Unemployment, as measured by claimants, is up by 21% year on year in the Ludlow area. The numbers of unemployed people are still relatively low but we have to ask why local unemployment is growing. Nationally, unemployment has fallen by nearly 2% in the same period.
During the Great Recession of 2008 to 2013, unemployment soared across the country including here in Ludlow. At the peak in February 2013, 1,146 people were unemployed and claiming benefits in the Ludlow constituency. From that peak, there has been a steady fall in claimants, reaching a low point of 368 in September 2015. Since then number has grown to 454 in September 2016. This is a clear trend upwards over the last year and we can’t ignore it.
These are not huge numbers compared to the lengthy dole queues we have seen during recessions. But we must be concerned that unemployment is rising not declining. Nationally, unemployment is down 1.8% over the last year. Just north of the Ludlow constituency, Shrewsbury and Atcham has seen a 7.8% fall in unemployment. The North Shropshire constituency is up 5%, still less than the 21% increase we have seen on the south of the county. Only 31 of the 678 parliamentary constituencies across the UK have has a higher growth rate of unemployment claimants over the last year.
There are potential storm clouds ahead. No one knows what impact Brexit will have on local jobs but a lot of local businesses rely on exports to European markets. Trade rules after Brexit could make sales to EU countries harder. We also heard yesterday that Travis Perkins is to close 30 branches (amendment – there is no suggestion that the Ludlow branch is to close).
In these uncertain times, we have to ask the question, is Ludlow and Shropshire a great place to do business?
An analysis by the Legatum Institute published yesterday ranked the prosperity of all UK local authority areas. Shropshire proves to be middle ranking with two exceptions. We score above average on health, ranking 81st out of 389 local authorities. But on business environment, we are close to rock bottom, 359th position. Put another way, according to this analysis, only 30 local authorities in the whole of the UK are worse places to do business than Shropshire. A low rate of entrepreneurship and slow broadband speeds were major factors in Legatum marking Shropshire down on its business environment, along with poor access to retail distribution services.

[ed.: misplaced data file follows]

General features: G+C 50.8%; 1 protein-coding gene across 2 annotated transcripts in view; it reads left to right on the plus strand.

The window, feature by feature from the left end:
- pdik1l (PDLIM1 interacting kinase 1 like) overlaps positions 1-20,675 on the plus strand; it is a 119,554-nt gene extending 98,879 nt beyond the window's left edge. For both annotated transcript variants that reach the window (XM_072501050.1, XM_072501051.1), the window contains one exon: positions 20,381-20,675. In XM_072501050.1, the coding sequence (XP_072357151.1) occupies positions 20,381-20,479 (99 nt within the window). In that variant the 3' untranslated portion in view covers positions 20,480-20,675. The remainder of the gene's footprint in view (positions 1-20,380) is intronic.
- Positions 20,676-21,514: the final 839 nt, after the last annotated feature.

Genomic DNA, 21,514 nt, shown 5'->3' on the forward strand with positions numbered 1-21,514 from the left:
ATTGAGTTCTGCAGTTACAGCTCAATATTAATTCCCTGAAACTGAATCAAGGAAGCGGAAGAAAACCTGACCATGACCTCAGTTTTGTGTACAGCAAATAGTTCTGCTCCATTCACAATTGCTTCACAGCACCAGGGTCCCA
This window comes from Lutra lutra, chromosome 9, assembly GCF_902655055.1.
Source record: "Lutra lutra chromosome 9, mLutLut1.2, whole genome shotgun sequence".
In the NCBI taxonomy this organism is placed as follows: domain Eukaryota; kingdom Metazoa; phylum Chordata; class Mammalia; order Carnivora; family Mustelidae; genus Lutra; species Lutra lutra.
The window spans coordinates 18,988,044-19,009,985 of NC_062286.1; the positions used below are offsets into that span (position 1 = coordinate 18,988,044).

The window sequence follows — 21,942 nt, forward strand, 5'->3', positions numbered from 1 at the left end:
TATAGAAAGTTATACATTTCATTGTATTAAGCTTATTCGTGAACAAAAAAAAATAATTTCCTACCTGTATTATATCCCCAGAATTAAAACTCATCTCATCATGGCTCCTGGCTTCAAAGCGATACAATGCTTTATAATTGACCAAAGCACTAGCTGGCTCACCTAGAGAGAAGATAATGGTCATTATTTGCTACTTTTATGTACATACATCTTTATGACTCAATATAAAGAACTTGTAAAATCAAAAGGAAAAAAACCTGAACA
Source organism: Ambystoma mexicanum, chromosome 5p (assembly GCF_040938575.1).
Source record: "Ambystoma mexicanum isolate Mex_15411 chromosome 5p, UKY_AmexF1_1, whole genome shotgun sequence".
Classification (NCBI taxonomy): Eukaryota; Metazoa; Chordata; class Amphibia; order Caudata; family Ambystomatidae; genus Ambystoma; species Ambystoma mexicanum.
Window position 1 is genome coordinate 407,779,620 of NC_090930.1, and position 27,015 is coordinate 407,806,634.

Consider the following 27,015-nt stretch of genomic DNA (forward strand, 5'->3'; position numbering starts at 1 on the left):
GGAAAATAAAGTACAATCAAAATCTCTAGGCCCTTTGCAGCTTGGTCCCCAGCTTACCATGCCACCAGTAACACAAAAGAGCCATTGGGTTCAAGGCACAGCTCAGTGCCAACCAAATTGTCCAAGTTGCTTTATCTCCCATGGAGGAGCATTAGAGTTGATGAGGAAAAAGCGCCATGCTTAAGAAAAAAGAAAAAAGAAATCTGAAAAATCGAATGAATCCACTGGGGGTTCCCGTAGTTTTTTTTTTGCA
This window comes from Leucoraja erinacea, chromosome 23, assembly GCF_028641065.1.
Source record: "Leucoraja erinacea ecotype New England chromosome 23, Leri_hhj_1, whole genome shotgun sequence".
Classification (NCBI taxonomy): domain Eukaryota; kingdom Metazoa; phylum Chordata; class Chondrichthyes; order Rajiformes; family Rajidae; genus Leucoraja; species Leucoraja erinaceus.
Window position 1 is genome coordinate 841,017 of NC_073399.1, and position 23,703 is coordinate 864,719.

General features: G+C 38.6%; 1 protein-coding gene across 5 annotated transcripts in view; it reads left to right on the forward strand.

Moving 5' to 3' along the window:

Data from the Office of National Statistics shows that we’d have another 1,300 businesses in Shropshire’s unitary area if we’d matched the 1.1% growth seen since 2009 in the ten counties most similar to us.
Despite these gloomy statistics, Shropshire Council is to cut its economic growth and business support by 78% over the next two years (from £322,000 to £71,000). There will be enough money to hold a few business breakfasts and seminars and no more. In September 2015, only seven English authorities failed to bid for devolved powers from central government to help boost job growth. Shropshire was one of them. The council is obsessed with shedding public sector jobs rather than helping create new jobs to replace them.
As we approach Brexit, we more than ever need a clear economic vision for our county. All we hear from Shropshire Council is about recessionary cuts not about where the economy of this county is heading. That needs to change.
. The House of Commons Library publishes monthly data for unemployment by constituency. The latest data are for September 2016. The statistics published here are for those claiming Jobseekers Allowance or Universal Credit. Not everyone who is unemployed is able to claim these benefits, or wishes to. The true unemployment rate is likely to be at least twice as high as claimant rate.
. The number of enterprises in Shropshire fell by 0.3% between 2009 and 2014 from 13,020 to 12,790. Across our ten statistical neighbours, enterprises grew by 1.1%. Enterprises in largely rural districts grew by 2.0%. Source: Office of National Statistics business demography.